I kept wandering through the spinfex clumps, when a flash of red and cream caught my eye as a small goanna ducked into a burrow.  I got an OK look, but was not perfectly sure of the ID.  Walking along one of the sand dunes, I happened apon a pair of the same species of monitor that I saw previously.  This time the ID was sure, and I was fortunate enough to see 3 desert monitors (Varanus eremius)!  As they realized they were not along, one ducked quickly under a spinifex bush, while the other took off across the dunes, with me trying my best to keep up.  He zigzagged across the red sand just a little too quickly for pictures.  He ducked under a spinifex and depsite my attempts to locate the monitor or the escape burrow, he made a clean getaway.  I walked away high on my find, despite not having photographic evidence.  Despite looking for more, I saw no other reptiles and shortly after seeing the monitors, the rain descended again, so we made our way for the car, covering our cameras as best we could.  
     There was not much more to see in the park, and with more rain in the forecast we decided to head over to Kings Canyon/Watarrka National park.  After seeing a few DOR molochs and flavis, we decided to check out some of the dunes again.  It was a bit cold, and nothing was out, but we got a great view and pictures of the sunset and amazing clouds as we  walked along the dunes. 
     After enjoying the sunset, it was back on the road for the long drive back and some herping on the way.  First herp encountered as it got dark was a
plethora of northern burrowing frogs (Neobatrachus aquilonius).  Next up was one I had hoped I would find; a smooth knobtail gecko (Nephrurus levis levis)!  It was a small male that was out on the sholder of the road.  It was completely cool to find a levis out in the natural habitat, and it got me pumped for the remainder of the drive.  I sat and watched him as he made his way off the road in short bursts.  Great stuff!  Next up was a small religeous snake, the monk snake (Suta monachus).  It was beautiful red with a black head.  It moved erratically off the road, as we coaxed it to safety.  Luckily not many cars were on the road, so it was nice for road cruising and being able to flip around if something was spotted on the road.  Waiting a few kms down the road was a nice fat-tailed gecko (Diplodactylus conspicillatus), which would turn out to be the most frequently encountered gecko in the Alice Springs area.  Another gecko was next, a spiny-tailed gecko (Strophurus intermedius), a grey individual with darker charcoal markings.  The row of spines on the tail are able to exude a sticky substance into the face of a preditor.  These geckos moved very akwardly as it made it's way off the road.  Fun to see another cool gecko in the wild.  The road to Watarrka was productive.  We found a pulloff campground and set up camp across from a loud group of travelers.  The next morning, we headed towards Kings Canyon, and along the way saw a beautiful DOR narrow-banded shovel-nosed snake (Brachyurophis fasciolatus fasciatus), which would have been much better if it was AOR.  
Burrowing frog

Knobtail gecko

monk snake

fattailed gecko

spiny-tailed gecko

Narrow-banded shovel-nosed snake
     Kings canyon was amazing.  The waterfall was flowing, which is a rare event, so that was a nice bonus to the granduer of the redrock outcrops.  We explored the canyon in relatively nice weather, although the only herps we saw were a couple of leopard ctenotus (Ctenotus patherinus), which quickly retreated to the safety of their burrows.  The canyon was amazing, and again as if on que, the rain started falling as we finished the loop trail.  Such an amazing country!  We drove that night back to Alice Springs and camped at Simpson Gap campground for the night.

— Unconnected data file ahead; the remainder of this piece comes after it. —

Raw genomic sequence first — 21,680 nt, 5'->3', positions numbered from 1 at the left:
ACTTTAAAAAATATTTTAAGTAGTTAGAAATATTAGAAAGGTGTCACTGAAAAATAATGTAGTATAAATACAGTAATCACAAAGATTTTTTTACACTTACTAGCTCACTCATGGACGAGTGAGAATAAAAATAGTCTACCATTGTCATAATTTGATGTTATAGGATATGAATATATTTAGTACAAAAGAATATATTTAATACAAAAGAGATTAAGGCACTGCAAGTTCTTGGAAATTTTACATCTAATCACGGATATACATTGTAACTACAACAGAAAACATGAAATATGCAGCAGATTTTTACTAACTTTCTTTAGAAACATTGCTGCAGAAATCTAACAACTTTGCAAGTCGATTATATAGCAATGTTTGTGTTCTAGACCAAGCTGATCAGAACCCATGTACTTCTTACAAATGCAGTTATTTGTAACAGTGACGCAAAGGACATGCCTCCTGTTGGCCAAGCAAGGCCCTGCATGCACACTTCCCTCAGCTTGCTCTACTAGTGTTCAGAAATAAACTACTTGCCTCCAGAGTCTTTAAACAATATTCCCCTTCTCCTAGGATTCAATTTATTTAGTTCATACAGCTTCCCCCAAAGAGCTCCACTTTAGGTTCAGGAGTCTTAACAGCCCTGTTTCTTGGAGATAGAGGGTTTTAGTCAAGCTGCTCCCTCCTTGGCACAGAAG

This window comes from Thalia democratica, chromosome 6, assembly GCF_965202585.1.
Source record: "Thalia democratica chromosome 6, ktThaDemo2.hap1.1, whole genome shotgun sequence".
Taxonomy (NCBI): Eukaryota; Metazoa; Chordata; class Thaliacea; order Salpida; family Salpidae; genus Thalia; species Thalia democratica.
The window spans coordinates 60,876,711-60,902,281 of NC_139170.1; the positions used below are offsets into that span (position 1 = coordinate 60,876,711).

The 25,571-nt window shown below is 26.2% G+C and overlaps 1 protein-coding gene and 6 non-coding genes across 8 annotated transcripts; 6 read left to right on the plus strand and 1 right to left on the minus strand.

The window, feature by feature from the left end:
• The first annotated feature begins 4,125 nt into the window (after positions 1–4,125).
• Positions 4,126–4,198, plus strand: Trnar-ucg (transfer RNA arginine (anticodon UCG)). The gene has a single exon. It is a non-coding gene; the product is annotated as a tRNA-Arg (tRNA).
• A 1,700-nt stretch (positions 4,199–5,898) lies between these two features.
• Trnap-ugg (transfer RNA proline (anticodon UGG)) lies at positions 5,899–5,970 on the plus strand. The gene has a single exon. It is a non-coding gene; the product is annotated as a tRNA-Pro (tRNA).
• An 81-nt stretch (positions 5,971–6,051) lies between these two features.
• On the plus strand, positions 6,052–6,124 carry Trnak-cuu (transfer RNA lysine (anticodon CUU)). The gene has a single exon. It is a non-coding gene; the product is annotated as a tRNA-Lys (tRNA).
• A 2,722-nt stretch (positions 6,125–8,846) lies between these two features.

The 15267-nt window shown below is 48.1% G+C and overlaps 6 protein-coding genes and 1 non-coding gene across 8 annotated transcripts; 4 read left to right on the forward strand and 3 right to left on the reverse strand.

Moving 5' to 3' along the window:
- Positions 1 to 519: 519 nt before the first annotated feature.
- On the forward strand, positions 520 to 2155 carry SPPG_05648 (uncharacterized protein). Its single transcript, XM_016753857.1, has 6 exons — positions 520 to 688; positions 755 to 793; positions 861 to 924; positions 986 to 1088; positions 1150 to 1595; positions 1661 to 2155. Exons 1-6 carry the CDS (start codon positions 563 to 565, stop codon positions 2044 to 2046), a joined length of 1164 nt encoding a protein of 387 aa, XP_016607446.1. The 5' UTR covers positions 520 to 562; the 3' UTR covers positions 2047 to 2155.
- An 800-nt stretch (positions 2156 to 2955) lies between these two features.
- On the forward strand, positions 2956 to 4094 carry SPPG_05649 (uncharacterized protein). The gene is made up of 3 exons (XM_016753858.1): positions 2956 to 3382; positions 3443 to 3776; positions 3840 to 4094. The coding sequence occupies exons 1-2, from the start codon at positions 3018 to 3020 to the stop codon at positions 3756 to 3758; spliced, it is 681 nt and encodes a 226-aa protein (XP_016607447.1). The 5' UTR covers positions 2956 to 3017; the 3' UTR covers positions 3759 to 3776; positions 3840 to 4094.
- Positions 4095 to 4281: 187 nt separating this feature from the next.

The next morning we headed to the Alice Springs Reptile center and checked out the collection there.  We met Rex and Justin, who showed us around and told us about the area.  The weather was looking really great, so we took off to go look for herps. 
     Driving along the Larapinta Trail road, we kept an eye out for herps.  It is always exciting when you are heading out into a new area with the potential of finding new and interesting species.  I spotted my first bearded dragon (Pogona vitticeps) a few miles into the drive, which turned out to be the first of many.  Taking pictures from a distance at first, I learned that some of the beardeds were quick to leap from their basking site into the brush below, while others, generally males, held their ground and would display to ward us off.  It was a rush seeing a herp I have kept and bred in the wild.  We even found one that had a severe spinal kink, but had survived into adulthood.  I guess that argues against culling kinked babies in captivity.
     As we drove along stopping to check out the bearded dragons, I spotted a light brown snake on the side of the road.  I hit the brakes and we sat there like deer in the headlights, which was enough time for the snake to dart off the road.  We didn't even get any pictures as this liquid snake darted into the underbrush, but we knew it was a dangerous elapid, so there was a bit of tension chasing after it trying to get a picture of this amazing serpent.  We later identified the snake as an eastern brown snake (Pseudonaja textilis, not pictured).
     The next herp spotting was completely lucky.  As I was checking out a bearded dragon, one of the shy ones that ducked away shortly after I got out of the car, I noticed a spiny-tailed monitor (Varanus acanthurus) basking a couple rocks over.  It even allowed me to approach pretty close before ducking under the rock into a burrow.  This was another target species that I hoped to see, so I was really stoked after getting some amazing photos. 
That night we camped again in Simpsons Gap and spotlighted a bit for herps at night, only finding a desert trilling frog (Neobatrachus centralis, not pictured).  Did I mention I love this country?
Bearded dragon

Bearded dragon

Spiny-tailed monitor
Page 6, More in Alice Springs